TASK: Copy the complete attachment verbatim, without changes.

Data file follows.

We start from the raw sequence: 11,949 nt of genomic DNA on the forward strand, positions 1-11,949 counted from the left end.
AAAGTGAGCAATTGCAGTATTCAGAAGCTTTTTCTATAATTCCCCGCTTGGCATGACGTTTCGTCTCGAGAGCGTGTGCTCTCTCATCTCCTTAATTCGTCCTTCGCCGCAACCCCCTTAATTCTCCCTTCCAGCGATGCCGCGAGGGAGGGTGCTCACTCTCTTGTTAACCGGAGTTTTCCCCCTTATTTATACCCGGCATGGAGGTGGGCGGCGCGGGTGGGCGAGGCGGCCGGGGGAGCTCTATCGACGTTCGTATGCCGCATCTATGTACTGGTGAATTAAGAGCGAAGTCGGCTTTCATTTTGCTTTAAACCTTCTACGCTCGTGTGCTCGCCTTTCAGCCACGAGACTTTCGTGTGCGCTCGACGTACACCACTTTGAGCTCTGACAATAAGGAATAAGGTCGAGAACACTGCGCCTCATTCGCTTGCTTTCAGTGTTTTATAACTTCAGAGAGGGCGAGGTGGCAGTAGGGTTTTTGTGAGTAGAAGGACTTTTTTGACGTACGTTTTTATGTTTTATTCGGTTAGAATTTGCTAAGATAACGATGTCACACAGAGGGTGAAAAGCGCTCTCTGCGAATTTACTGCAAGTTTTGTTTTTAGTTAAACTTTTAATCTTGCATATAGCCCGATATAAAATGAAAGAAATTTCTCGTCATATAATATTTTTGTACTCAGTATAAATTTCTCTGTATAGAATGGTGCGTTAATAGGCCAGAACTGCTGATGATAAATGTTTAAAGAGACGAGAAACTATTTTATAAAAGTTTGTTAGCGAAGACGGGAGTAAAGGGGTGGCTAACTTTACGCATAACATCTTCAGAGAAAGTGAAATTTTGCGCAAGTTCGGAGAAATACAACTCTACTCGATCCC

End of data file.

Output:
We start from the raw sequence: 11,949 nt of genomic DNA on the forward strand, positions 1-11,949 counted from the left end.
AAAGTGAGCAATTGCAGTATTCAGAAGCTTTTTCTATAATTCCCCGCTTGGCATGACGTTTCGTCTCGAGAGCGTGTGCTCTCTCATCTCCTTAATTCGTCCTTCGCCGCAACCCCCTTAATTCTCCCTTCCAGCGATGCCGCGAGGGAGGGTGCTCACTCTCTTGTTAACCGGAGTTTTCCCCCTTATTTATACCCGGCATGGAGGTGGGCGGCGCGGGTGGGCGAGGCGGCCGGGGGAGCTCTATCGACGTTCGTATGCCGCATCTATGTACTGGTGAATTAAGAGCGAAGTCGGCTTTCATTTTGCTTTAAACCTTCTACGCTCGTGTGCTCGCCTTTCAGCCACGAGACTTTCGTGTGCGCTCGACGTACACCACTTTGAGCTCTGACAATAAGGAATAAGGTCGAGAACACTGCGCCTCATTCGCTTGCTTTCAGTGTTTTATAACTTCAGAGAGGGCGAGGTGGCAGTAGGGTTTTTGTGAGTAGAAGGACTTTTTTGACGTACGTTTTTATGTTTTATTCGGTTAGAATTTGCTAAGATAACGATGTCACACAGAGGGTGAAAAGCGCTCTCTGCGAATTTACTGCAAGTTTTGTTTTTAGTTAAACTTTTAATCTTGCATATAGCCCGATATAAAATGAAAGAAATTTCTCGTCATATAATATTTTTGTACTCAGTATAAATTTCTCTGTATAGAATGGTGCGTTAATAGGCCAGAACTGCTGATGATAAATGTTTAAAGAGACGAGAAACTATTTTATAAAAGTTTGTTAGCGAAGACGGGAGTAAAGGGGTGGCTAACTTTACGCATAACATCTTCAGAGAAAGTGAAATTTTGCGCAAGTTCGGAGAAATACAACTCTACTCGATCCC